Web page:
Renewable gas used in existing gas infrastructure can play an important role in achieving net zero greenhouse gas emissions in the EU by 2050.
Enough sustainable feedstocks are available in the EU-27 to meet the REPowerEU 2030 target (35 bcm). Our estimation shows that up to 41 bcm of biomethane in 2030 and 151 bcm in 2050 could be available.
The full deployment of a pan-European H₂ network as defined in the H₂-Interconnected scenarios would require investments in the order of €70 to €80 billion, for a fully developed network in 2050, depending on the scenario. The model predicts that approximately 55% of the developed pan- European H₂ network could consist of repurposed natural gas transmission pipelines – supporting the findings of the EHB initiative.
Renewable gas can be massively scaled up by 2050. Biomethane should be allocated based on the highest societal value. Hydrogen will be used in hard-to-decarbonise sectors – in industry as feedstock and for high-temperature heating, in the building sector, in power system balancing on long-time scales (e.g. hydrogen peaking plants), and in mobility applications, either as hydrogen or hydrogen-based synthetic fuel (aviation, maritime, heavy-trucking). Hydrogen is a prime candidate to facilitate sector coupling and fits well into the efforts for increased electrification by providing long-term storage and possibly also dispatchable power generation.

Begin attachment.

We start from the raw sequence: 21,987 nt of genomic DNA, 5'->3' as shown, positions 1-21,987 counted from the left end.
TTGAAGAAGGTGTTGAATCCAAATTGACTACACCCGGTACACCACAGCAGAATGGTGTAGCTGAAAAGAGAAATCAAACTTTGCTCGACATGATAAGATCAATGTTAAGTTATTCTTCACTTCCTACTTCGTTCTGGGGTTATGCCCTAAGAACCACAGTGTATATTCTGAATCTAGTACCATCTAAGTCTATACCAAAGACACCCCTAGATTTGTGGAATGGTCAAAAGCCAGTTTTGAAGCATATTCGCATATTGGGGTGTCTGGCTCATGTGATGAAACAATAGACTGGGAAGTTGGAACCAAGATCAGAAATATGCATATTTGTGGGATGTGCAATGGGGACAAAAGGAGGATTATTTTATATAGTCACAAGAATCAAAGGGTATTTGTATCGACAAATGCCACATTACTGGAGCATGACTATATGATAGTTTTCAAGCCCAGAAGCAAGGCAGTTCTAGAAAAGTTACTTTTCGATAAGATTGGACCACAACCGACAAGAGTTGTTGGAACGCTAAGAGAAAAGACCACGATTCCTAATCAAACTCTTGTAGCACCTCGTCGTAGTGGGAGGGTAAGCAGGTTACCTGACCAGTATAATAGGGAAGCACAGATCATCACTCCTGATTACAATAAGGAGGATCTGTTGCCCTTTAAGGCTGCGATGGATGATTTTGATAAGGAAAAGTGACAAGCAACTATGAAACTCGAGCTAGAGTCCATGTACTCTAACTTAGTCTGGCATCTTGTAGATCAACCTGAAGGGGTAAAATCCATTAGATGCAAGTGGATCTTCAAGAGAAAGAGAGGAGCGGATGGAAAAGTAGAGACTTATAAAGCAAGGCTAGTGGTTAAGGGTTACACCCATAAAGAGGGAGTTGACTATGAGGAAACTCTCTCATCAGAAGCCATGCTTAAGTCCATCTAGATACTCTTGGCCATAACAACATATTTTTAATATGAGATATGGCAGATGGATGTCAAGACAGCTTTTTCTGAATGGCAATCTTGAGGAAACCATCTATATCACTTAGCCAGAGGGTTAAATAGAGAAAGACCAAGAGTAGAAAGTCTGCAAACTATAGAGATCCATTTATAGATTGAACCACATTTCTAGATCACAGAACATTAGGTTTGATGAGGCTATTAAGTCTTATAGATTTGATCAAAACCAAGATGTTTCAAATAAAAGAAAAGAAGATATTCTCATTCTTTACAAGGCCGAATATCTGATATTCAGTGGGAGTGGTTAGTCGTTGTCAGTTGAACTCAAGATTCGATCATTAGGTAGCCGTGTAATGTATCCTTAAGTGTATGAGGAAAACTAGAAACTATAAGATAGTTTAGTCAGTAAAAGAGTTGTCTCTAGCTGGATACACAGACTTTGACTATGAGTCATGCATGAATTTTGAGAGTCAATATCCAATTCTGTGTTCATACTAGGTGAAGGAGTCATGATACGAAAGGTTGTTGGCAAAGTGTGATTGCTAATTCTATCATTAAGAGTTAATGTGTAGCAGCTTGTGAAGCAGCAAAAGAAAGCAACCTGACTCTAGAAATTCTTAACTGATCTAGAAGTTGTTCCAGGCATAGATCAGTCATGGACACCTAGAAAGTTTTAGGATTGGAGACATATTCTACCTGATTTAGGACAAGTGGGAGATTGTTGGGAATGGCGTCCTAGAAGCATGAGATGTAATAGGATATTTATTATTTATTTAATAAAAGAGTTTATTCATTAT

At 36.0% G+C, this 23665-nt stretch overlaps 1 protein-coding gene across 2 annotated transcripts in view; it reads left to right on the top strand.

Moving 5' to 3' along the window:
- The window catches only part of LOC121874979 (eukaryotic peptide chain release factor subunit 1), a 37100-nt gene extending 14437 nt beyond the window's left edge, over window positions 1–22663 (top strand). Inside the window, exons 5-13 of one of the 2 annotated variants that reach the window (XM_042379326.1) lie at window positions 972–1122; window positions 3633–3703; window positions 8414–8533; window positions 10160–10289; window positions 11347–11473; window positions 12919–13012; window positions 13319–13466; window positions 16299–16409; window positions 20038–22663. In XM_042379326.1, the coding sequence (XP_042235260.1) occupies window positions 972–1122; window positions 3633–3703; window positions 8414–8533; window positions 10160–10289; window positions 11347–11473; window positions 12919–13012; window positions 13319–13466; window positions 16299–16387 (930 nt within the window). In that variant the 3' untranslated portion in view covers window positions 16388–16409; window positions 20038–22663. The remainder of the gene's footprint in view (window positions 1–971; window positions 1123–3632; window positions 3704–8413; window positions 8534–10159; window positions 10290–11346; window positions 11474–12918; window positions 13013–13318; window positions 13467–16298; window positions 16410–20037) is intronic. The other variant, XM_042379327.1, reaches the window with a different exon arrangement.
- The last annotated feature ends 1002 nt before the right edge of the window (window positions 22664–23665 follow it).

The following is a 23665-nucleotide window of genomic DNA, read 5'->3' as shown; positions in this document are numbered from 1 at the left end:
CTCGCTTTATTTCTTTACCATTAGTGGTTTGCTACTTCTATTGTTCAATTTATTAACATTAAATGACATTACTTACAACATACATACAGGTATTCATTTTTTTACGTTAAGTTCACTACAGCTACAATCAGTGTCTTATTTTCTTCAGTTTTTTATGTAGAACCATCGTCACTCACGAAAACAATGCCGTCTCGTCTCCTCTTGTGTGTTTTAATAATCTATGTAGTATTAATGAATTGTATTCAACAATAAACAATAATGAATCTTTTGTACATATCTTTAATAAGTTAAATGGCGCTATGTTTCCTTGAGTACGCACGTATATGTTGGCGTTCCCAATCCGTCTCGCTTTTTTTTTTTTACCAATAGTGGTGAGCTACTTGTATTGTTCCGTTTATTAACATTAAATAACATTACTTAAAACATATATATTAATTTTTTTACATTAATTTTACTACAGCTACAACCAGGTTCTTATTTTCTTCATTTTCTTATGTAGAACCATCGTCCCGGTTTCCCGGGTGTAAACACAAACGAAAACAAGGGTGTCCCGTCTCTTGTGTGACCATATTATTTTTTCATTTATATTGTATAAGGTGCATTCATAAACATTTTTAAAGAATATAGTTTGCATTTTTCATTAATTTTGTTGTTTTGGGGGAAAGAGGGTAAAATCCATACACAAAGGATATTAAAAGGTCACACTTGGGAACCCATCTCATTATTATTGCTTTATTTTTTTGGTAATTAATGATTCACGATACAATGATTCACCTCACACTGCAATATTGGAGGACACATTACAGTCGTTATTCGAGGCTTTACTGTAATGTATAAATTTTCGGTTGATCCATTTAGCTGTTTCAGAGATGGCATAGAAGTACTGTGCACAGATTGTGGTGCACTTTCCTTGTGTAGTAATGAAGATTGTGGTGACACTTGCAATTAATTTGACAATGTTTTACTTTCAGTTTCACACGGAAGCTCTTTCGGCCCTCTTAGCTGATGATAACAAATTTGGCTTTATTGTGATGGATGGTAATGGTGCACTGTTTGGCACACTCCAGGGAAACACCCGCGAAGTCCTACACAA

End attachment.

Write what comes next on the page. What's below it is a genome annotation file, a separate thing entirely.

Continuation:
A substantial part of the current gas imports from Russia (155 bcm in 2021) can be replaced by domestic biomethane production (35 bcm) and renewable hydrogen production and import (50 bcm) by 2030. At the European level, supply potential is sufficient to meet the demand for renewable gases at all time scales (2030, 2040, and 2050), subject to acceleration of Renewable Energy Sources (RES) build-out beyond current targets. Individual regions might experience an abundance or lack of sufficient renewable energy and accelerated development of the European Hydrogen Backbone will help reconcile these differences can help to reconcile these differences.
Gas for Climate fully supports the Fit for 55 package, aimed at a 55% reduction in European emissions by 2030 and the accelerated goals under REPowerEU. Gas for Climate also promotes a target 35 bcm of biomethane and 20 Mt of hydrogen in the European Union by 2030. Scaling up of renewable hydrogen (deployment of electrolysis) and biomethane (driven in large by sequential cropping) production is possible. Renewable gases are the solution in removing barriers to decarbonisation and creating the conditions for a more cost-effective transition. Policymakers are to adapt the European Union’s regulatory framework so that the production of renewable and low-carbon gases is incentivised, and gas infrastructure can fully unleash its great potential in a future integrated energy system.